The Evergreen Game is a famous chess game played in Berlin in 1852 between Adolf Anderssen and Jean Dufresne. Adolf Anderssen was one of the strongest players of his time, and was considered by many to be the world champion after winning the London 1851 tournament. Jean Dufresne, a popular author of chess books, was considered a master of lesser but still considerable skill. This was an informal game. Wilhelm Steinitz later described the game as the "evergreen in Anderssen's laurel wreath", giving this game its name.|1,4,9,0,aimage.png,B,3,4,9,0,blank.png,B||||||||||||||Guico Piano (or Italian Game).|7,5,9,0,aimage.png,B,4,2,9,0,blank.png,B||The Evans Gambit, a popular opening in the 19th century and still seen occasionally today. White gives up material (pawn on b4) to gain an advantage in development.||||4,2,9,0,aimage.png,B,3,1,9,0,blank.png,B,3,1,1,0,attackcross.png,0||The black bishop now get's pushed back.||||3,1,9,0,aimage.png,B,4,0,9,0,blank.png,B||And white is left owning the center with a solid pawn structure.||||4,4,9,0,aimage.png,B,3,3,9,0,blank.png,B,3,3,1,0,attackcross.png,0||This move accomplishes a few things. It removes the king from the danger posed by black's dark squared bishop, secures his safety, and prepares Re The advantage gained by the gambit pawn is starting to take shape.|||?! not sure why Dufresne did this. d6 or even dxc was probably better.|3,3,9,0,aimage.png,B,2,3,9,0,blank.png,B,5,3,9,0,red_overlay.png,0,2,2,9,0,red_overlay.png,0,2,2,2,0,x_red.png,0,5,3,4,0,circel_red.png,0||Now there are two attackers on the already weak f pawn.|0,3,9,0,aimage.png,B,2,1,9,0,blank.png,B,6,5,2,0,x_red.png,0,6,5,4,0,circel_red.png,0||Defending the vulnerable f pawn.|7,3,9,0,aimage.png,B,5,5,9,0,blank.png,B,6,5,4,0,circel_red.png,0||Pawns were made for pushing forward.|3,4,9,0,aimage.png,B,4,4,9,0,blank.png,B,4,4,0,0,yellow_f.png,0||There are two attackers and only one defender on e5, but the queen can't abandon support of the f2 pawn and so can't add to the attack. So black moves it's queen to cover both the f pawn and it's undefended d3 pawn.|5,5,9,0,aimage.png,B,5,6,9,0,blank.png,B,6,5,9,0,green_overlay.png,0,2,3,9,0,green_overlay.png,0|6,5,5,6,green,6,5,3,2,green|White adds more support to the e pawn, and possibly adding another attacker on blacks d3 pawn.|0,5,9,0,aimage.png,B,0,4,9,0,blank.png,B,4,4,9,0,green_overlay.png,0,2,4,9,0,green_overlay.png,0||This allows black to castle now and put another defender on the f pawn.|7,6,9,0,aimage.png,B,6,4,9,0,blank.png,B||Put some pressure down range.|0,2,9,0,aimage.png,B,2,0,9,0,blank.png,B,6,4,4,0,circel_red.png,0||?! Instead of investing moves in defending, black offers up a counter sacrifice in an attempt to threaten white's queen.|6,1,9,0,aimage.png,B,4,1,9,0,blank.png,B||White takes the sacrifice.|2,1,9,0,aimage.png,B,4,1,9,0,blank.png,B,4,1,1,0,attackcross.png,0||The queen does not have many options and so retreats.|7,0,9,0,aimage.png,B,7,1,9,0,blank.png,B||Black now has control of the b file.|4,1,9,0,aimage.png,B,3,0,9,0,blank.png,B|1,7,1,1,green|Now Black cannot castle here because 14. Bxe7 would win a piece, as the knight on c6 is overloaded and cannot simultaneously protect the knight on e7 and the bishop on a5. So black moves it's bishop out of harms way with Bb6.|4,0,9,0,aimage.png,B,5,1,9,0,blank.png,B,6,4,2,0,x_red.png,0|0,2,4,6,red,2,5,4,6,blue,2,5,0,4,blue|The rooks are connected. White's pieces are more developed than blacks.|0,1,9,0,aimage.png,B,1,3,9,0,blank.png,B||Castling here probably would have been better.|7,2,9,0,aimage.png,B,6,1,9,0,blank.png,B|||1,3,9,0,aimage.png,B,3,4,9,0,blank.png,B||? Black should have castled.|5,6,9,0,aimage.png,B,4,5,9,0,blank.png,B|||3,2,9,0,aimage.png,B,2,3,9,0,blank.png,B,2,3,1,0,attackcross.png,0|||4,5,9,0,aimage.png,B,4,7,9,0,blank.png,B||!! A beautiful sacrifice. Black must capture the knight or loose it's queen. exf6 will expose a discovered attack from Re on Ne supported by Ba.|3,4,9,0,aimage.png,B,5,5,9,0,blank.png,B,7,4,1,0,kingattack.png,0|6,6,5,5,red,4,4,5,5,green,4,0,4,6,blue||6,6,9,0,aimage.png,B,5,5,9,0,blank.png,B,5,5,1,0,attackcross.png,0|||4,4,9,0,aimage.png,B,5,5,9,0,blank.png,B,5,5,1,0,attackcross.png,0||Setting up QxN, black is going to pin g2 so it's queen can capture Nf.|7,7,9,0,aimage.png,B,7,6,9,0,blank.png,B,2,5,0,0,blue_f.png,0,1,6,4,0,circel_red.png,0,1,6,9,0,red_overlay.png,0||! Adding support on the d file.|0,0,9,0,aimage.png,B,0,3,9,0,blank.png,B|||4,7,9,0,aimage.png,B,2,5,9,0,blank.png,B,2,5,1,0,attackcross.png,0||Sacrifice #2.|0,4,9,0,aimage.png,B,6,4,9,0,blank.png,B,7,4,1,0,kingattack.png,0,6,4,1,0,attackcross.png,0|||5,2,9,0,aimage.png,B,6,4,9,0,blank.png,B,6,4,1,0,attackcross.png,0||Sacrifice #3! Black is forced to re-take with his king because Kf8 loses to QxN |3,0,9,0,aimage.png,B,6,3,9,0,blank.png,B,7,4,1,0,kingattack.png,0,6,3,1,0,attackcross.png,0|||7,4,9,0,aimage.png,B,6,3,9,0,blank.png,B,6,3,1,0,attackcross.png,0||! Double check! Double checks always force the king to move.|2,3,9,0,aimage.png,B,4,5,9,0,blank.png,B,6,3,1,0,kingattack.png,0|||6,3,9,0,aimage.png,B,7,4,9,0,blank.png,B|||4,5,9,0,aimage.png,B,6,3,9,0,blank.png,B,7,4,1,0,kingattack.png,0||Kd8 loses just as fast to BxN|7,4,9,0,aimage.png,B,7,5,9,0,blank.png,B||Checkmate! A great long combination that culminates in a very elegant mate. Anderssen was a master of such tactics.|2,0,9,0,aimage.png,B,6,4,9,0,blank.png,B,7,5,1,0,kingattack.png,0,6,4,1,0,attackcross.png,0||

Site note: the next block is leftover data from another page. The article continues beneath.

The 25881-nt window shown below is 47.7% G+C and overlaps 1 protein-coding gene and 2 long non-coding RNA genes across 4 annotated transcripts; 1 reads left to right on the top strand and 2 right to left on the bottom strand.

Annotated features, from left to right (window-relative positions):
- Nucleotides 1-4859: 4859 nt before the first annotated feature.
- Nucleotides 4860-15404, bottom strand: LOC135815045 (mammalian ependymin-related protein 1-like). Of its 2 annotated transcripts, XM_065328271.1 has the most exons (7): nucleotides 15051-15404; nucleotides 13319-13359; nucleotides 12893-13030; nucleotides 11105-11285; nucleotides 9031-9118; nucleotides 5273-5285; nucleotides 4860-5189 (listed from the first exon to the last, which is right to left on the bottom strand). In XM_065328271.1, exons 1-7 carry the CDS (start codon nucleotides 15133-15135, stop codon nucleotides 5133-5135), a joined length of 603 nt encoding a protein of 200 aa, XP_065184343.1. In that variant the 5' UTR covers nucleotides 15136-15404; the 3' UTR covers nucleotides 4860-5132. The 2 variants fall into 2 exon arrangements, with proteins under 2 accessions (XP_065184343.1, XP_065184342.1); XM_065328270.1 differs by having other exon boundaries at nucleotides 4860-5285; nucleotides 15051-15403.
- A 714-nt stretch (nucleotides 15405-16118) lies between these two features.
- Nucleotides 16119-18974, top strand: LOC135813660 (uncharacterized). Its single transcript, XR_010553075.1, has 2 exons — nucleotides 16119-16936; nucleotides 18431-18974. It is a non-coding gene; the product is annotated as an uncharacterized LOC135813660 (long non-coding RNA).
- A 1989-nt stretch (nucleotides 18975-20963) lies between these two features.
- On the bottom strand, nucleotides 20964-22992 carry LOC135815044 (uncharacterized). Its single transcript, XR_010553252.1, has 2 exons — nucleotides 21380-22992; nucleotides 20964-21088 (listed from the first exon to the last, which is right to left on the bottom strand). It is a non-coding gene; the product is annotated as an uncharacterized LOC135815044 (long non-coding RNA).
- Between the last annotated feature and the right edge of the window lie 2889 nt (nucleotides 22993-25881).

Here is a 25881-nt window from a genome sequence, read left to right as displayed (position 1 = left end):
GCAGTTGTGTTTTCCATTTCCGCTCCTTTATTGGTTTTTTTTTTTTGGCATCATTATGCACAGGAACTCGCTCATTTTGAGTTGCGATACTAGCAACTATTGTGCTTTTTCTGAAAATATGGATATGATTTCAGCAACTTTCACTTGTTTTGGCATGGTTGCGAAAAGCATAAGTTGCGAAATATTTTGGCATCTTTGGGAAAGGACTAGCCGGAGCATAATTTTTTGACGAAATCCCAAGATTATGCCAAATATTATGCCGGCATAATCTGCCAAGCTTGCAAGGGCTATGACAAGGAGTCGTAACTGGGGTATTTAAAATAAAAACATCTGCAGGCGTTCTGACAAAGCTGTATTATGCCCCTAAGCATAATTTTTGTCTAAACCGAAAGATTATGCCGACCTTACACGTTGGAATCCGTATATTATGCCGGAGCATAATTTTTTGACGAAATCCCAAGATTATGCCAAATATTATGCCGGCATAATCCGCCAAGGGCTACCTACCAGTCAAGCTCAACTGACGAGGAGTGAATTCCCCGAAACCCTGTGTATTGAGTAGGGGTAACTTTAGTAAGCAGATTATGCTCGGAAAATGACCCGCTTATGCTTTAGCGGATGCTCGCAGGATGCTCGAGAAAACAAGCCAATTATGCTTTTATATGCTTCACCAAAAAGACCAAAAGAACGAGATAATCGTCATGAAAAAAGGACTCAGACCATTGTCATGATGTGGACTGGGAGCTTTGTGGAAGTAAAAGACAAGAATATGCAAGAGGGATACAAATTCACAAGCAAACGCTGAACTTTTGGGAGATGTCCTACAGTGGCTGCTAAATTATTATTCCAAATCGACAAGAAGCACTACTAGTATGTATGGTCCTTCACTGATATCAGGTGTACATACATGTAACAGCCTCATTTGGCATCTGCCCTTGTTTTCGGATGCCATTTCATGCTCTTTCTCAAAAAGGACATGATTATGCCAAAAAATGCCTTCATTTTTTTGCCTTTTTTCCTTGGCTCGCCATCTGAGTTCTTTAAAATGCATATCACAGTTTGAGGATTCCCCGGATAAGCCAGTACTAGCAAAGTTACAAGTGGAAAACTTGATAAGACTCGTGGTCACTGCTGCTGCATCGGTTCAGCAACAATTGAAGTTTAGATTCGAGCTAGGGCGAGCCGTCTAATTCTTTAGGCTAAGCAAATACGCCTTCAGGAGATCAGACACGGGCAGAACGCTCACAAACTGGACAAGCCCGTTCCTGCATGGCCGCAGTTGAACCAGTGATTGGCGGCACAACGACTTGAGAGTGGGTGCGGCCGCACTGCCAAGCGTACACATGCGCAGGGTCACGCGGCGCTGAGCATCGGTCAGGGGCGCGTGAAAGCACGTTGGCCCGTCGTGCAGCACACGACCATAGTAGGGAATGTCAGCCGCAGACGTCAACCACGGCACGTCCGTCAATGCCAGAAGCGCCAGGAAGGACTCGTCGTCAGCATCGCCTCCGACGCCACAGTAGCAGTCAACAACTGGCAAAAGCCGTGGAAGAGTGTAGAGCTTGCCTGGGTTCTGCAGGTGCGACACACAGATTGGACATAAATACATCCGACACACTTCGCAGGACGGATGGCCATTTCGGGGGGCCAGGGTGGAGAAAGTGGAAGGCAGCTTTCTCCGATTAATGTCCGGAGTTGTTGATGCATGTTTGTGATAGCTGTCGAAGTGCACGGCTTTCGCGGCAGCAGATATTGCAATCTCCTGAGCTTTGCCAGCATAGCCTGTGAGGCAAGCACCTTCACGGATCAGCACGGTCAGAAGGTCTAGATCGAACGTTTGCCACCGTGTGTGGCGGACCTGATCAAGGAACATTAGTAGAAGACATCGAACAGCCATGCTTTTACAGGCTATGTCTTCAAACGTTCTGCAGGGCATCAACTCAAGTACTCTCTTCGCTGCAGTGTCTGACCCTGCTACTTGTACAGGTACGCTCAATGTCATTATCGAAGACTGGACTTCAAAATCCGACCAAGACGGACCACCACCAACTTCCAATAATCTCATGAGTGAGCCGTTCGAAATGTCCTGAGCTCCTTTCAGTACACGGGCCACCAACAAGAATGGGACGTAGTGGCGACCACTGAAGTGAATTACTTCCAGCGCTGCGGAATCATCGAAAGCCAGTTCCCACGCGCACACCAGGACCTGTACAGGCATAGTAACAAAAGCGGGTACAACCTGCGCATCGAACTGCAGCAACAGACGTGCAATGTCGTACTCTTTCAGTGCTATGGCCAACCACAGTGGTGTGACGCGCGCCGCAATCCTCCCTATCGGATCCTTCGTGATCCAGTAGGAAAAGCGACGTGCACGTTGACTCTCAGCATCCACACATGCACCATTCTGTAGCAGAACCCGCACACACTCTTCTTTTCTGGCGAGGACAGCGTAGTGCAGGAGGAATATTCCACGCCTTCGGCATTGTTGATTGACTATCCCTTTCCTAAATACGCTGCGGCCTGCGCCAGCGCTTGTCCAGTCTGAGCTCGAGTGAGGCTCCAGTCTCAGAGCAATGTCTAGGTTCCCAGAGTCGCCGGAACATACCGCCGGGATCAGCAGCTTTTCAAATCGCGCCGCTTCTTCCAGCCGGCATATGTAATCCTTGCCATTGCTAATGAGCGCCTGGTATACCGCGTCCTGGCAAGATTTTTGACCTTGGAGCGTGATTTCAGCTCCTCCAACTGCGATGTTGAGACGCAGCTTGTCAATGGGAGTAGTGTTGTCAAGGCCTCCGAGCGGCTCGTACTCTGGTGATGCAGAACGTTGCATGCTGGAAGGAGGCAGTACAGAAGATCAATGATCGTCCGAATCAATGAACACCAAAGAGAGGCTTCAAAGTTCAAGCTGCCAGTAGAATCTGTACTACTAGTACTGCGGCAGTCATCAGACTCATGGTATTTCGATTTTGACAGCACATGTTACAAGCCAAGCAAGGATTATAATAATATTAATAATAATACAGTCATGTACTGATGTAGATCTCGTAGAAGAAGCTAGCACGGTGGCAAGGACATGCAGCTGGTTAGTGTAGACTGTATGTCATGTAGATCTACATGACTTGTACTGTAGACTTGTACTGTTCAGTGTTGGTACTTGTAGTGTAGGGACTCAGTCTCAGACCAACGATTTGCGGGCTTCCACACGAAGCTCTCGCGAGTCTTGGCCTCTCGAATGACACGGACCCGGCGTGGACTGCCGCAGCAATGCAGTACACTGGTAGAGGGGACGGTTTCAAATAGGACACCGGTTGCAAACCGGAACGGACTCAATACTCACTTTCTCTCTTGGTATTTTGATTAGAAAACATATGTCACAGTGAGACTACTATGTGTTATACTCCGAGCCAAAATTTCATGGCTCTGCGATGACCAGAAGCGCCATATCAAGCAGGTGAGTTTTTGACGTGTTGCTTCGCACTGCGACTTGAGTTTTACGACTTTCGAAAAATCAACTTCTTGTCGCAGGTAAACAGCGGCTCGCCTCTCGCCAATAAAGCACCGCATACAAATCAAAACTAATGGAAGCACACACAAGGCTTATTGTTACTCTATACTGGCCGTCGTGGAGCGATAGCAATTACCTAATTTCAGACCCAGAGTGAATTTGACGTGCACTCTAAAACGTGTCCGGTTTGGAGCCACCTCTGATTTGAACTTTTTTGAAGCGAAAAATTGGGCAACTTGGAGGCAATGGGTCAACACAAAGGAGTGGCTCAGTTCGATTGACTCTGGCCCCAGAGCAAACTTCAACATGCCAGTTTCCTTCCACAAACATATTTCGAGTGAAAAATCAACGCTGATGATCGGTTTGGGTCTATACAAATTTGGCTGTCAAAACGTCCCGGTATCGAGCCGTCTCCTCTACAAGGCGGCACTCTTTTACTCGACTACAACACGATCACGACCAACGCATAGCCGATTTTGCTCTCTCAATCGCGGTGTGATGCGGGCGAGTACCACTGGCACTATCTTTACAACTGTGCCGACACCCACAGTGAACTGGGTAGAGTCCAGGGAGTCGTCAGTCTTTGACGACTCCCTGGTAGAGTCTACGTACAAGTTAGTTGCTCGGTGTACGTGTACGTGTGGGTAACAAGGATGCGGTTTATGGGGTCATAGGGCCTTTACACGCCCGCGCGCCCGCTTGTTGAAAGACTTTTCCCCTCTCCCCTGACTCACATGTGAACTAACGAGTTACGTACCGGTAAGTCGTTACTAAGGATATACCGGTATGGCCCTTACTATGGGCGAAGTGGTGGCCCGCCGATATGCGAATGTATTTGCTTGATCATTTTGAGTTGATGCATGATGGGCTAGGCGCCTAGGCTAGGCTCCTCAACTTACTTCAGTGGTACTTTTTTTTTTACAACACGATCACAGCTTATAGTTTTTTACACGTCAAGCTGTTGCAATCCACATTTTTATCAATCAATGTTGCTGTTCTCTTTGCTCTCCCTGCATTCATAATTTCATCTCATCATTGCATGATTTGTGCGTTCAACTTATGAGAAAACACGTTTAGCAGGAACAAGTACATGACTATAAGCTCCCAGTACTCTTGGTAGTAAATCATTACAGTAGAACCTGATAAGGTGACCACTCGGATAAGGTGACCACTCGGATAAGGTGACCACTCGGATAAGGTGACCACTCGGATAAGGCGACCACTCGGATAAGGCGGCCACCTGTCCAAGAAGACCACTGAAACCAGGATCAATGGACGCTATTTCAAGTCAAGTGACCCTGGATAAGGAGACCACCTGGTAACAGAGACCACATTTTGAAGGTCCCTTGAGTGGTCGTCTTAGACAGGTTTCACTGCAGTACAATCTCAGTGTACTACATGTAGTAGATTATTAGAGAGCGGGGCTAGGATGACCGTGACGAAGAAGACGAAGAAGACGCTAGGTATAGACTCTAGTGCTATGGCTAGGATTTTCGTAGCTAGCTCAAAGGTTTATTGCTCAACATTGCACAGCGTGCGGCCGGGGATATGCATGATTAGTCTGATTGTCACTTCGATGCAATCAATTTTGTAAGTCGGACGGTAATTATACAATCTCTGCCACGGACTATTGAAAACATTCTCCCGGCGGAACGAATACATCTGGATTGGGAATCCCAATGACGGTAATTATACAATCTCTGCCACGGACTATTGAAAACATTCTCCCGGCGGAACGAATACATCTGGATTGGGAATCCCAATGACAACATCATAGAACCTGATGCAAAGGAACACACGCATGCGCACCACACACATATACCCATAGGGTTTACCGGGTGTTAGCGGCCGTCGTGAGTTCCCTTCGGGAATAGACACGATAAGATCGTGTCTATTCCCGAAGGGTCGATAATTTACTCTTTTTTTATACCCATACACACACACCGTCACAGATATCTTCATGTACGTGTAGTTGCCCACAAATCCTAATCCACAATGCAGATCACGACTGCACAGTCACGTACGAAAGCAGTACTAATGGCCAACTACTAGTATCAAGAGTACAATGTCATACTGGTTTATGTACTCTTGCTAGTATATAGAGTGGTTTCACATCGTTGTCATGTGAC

Your personal game note.
Enter the PGN for the game (with or without comments):
There are no comments for this Annotation.
Help / FAQ